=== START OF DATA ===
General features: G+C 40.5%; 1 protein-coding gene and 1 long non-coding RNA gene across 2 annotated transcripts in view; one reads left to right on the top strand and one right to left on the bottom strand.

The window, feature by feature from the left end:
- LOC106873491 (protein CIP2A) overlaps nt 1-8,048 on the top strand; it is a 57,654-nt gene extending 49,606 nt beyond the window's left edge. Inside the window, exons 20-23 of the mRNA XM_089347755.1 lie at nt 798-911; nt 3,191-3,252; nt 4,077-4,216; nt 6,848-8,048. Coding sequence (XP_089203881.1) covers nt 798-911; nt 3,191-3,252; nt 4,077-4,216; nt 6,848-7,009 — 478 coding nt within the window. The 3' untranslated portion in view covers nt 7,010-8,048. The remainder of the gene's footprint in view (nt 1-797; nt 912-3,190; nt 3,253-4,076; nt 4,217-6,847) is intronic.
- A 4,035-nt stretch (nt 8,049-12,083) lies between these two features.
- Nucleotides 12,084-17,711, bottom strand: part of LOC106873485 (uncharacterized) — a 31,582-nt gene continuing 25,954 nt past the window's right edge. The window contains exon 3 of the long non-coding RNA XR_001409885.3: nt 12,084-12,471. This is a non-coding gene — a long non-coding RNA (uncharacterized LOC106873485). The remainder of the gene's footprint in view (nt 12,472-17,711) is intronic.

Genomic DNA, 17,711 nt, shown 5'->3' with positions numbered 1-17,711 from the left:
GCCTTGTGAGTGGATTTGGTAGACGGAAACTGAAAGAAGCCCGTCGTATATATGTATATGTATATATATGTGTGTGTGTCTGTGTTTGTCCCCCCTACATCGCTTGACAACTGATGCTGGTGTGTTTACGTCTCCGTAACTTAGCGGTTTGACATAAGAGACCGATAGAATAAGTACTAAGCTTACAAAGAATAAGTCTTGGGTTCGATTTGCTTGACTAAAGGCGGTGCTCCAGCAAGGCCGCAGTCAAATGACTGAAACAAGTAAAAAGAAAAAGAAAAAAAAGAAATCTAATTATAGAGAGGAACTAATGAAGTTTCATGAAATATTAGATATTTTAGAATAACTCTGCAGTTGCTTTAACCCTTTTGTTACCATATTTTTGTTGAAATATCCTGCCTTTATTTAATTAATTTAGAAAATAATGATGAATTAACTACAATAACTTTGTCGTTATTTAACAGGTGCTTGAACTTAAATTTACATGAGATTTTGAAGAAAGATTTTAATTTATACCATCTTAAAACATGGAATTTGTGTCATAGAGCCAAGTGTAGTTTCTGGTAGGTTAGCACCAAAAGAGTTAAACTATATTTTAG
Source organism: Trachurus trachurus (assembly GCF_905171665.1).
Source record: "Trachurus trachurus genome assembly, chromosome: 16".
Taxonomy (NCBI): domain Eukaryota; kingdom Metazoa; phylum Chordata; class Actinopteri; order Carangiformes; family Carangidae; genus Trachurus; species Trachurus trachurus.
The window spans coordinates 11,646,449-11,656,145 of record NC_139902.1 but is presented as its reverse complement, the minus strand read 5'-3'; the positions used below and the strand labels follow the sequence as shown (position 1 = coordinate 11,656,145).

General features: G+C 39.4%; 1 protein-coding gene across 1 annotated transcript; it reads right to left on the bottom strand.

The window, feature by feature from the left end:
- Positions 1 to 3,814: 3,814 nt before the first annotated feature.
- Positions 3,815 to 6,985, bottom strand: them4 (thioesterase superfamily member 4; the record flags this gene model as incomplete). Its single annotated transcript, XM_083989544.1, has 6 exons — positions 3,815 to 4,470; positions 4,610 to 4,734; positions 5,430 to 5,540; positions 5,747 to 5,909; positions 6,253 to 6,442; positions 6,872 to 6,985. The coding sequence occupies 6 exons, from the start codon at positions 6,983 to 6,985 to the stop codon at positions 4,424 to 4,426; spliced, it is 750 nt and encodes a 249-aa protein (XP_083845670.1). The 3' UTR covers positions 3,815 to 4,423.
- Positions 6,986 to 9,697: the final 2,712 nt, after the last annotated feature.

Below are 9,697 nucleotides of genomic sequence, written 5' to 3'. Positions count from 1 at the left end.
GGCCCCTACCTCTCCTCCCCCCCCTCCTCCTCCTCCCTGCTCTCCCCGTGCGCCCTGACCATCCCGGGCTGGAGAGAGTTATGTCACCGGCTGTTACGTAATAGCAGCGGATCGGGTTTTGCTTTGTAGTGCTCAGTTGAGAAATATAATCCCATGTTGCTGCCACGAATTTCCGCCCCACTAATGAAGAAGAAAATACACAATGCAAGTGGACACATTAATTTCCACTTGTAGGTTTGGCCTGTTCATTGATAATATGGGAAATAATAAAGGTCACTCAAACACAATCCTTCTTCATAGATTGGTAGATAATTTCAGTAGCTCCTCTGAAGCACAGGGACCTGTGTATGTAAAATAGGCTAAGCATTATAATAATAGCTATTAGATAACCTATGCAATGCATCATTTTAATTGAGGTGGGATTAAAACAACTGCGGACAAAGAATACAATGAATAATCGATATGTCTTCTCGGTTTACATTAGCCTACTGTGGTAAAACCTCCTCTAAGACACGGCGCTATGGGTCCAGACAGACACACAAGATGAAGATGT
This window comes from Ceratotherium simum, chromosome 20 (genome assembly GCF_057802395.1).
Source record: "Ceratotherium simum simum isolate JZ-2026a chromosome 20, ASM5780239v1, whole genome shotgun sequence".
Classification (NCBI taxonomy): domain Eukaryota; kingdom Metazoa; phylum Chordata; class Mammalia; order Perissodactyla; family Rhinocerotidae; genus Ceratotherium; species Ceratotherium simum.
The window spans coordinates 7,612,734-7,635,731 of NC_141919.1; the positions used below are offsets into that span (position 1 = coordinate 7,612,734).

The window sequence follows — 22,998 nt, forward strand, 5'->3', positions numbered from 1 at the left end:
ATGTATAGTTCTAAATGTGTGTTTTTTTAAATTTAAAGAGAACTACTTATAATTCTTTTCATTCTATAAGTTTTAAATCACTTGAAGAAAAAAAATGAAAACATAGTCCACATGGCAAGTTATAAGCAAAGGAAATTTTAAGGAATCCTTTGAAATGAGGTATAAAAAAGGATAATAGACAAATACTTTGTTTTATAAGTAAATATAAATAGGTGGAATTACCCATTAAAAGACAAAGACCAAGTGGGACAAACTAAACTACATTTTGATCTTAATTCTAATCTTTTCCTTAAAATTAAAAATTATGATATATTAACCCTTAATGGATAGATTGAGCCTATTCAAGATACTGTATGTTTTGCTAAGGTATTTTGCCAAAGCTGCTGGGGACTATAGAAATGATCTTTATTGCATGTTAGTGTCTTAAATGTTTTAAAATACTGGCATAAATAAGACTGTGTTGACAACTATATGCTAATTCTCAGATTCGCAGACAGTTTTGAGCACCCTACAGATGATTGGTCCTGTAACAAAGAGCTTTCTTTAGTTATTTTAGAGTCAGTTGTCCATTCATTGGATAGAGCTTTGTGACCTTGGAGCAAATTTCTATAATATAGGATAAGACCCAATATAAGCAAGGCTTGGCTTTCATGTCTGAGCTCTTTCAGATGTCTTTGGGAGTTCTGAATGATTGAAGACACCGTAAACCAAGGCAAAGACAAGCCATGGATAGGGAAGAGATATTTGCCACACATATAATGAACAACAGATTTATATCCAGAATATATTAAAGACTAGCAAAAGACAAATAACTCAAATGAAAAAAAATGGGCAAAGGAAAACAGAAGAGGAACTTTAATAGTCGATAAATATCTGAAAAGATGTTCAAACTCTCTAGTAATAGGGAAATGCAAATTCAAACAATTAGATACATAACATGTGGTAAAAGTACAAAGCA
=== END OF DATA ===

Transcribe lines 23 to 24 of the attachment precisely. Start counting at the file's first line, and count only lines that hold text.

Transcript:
The window sequence follows — 22,998 nt, forward strand, 5'->3', positions numbered from 1 at the left end:
ATGTATAGTTCTAAATGTGTGTTTTTTTAAATTTAAAGAGAACTACTTATAATTCTTTTCATTCTATAAGTTTTAAATCACTTGAAGAAAAAAAATGAAAACATAGTCCACATGGCAAGTTATAAGCAAAGGAAATTTTAAGGAATCCTTTGAAATGAGGTATAAAAAAGGATAATAGACAAATACTTTGTTTTATAAGTAAATATAAATAGGTGGAATTACCCATTAAAAGACAAAGACCAAGTGGGACAAACTAAACTACATTTTGATCTTAATTCTAATCTTTTCCTTAAAATTAAAAATTATGATATATTAACCCTTAATGGATAGATTGAGCCTATTCAAGATACTGTATGTTTTGCTAAGGTATTTTGCCAAAGCTGCTGGGGACTATAGAAATGATCTTTATTGCATGTTAGTGTCTTAAATGTTTTAAAATACTGGCATAAATAAGACTGTGTTGACAACTATATGCTAATTCTCAGATTCGCAGACAGTTTTGAGCACCCTACAGATGATTGGTCCTGTAACAAAGAGCTTTCTTTAGTTATTTTAGAGTCAGTTGTCCATTCATTGGATAGAGCTTTGTGACCTTGGAGCAAATTTCTATAATATAGGATAAGACCCAATATAAGCAAGGCTTGGCTTTCATGTCTGAGCTCTTTCAGATGTCTTTGGGAGTTCTGAATGATTGAAGACACCGTAAACCAAGGCAAAGACAAGCCATGGATAGGGAAGAGATATTTGCCACACATATAATGAACAACAGATTTATATCCAGAATATATTAAAGACTAGCAAAAGACAAATAACTCAAATGAAAAAAAATGGGCAAAGGAAAACAGAAGAGGAACTTTAATAGTCGATAAATATCTGAAAAGATGTTCAAACTCTCTAGTAATAGGGAAATGCAAATTCAAACAATTAGATACATAACATGTGGTAAAAGTACAAAGCA